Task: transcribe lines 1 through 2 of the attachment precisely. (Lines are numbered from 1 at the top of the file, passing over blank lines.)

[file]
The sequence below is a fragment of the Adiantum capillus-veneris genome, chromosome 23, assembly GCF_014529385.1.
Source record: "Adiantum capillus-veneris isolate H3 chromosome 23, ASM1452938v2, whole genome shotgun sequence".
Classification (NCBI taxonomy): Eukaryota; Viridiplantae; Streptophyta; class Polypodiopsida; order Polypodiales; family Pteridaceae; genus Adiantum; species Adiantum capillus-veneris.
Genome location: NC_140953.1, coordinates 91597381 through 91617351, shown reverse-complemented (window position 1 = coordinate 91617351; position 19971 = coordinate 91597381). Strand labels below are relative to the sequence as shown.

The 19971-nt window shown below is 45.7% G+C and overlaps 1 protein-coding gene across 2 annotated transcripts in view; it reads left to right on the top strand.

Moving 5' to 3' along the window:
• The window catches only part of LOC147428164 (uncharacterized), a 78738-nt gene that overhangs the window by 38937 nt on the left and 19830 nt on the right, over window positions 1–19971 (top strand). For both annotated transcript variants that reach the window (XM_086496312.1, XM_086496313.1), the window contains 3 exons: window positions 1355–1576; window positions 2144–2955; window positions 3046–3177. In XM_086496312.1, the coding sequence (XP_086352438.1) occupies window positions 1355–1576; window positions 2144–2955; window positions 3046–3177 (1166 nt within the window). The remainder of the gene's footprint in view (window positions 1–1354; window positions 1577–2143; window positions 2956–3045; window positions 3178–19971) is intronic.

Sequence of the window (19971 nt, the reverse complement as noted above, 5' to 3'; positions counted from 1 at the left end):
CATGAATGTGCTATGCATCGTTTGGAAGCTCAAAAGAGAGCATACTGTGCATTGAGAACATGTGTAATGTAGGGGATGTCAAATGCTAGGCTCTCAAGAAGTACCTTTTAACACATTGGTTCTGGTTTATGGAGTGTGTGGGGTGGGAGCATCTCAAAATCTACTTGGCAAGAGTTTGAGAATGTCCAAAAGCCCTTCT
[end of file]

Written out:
The sequence below is a fragment of the Adiantum capillus-veneris genome, chromosome 23, assembly GCF_014529385.1.
Source record: "Adiantum capillus-veneris isolate H3 chromosome 23, ASM1452938v2, whole genome shotgun sequence".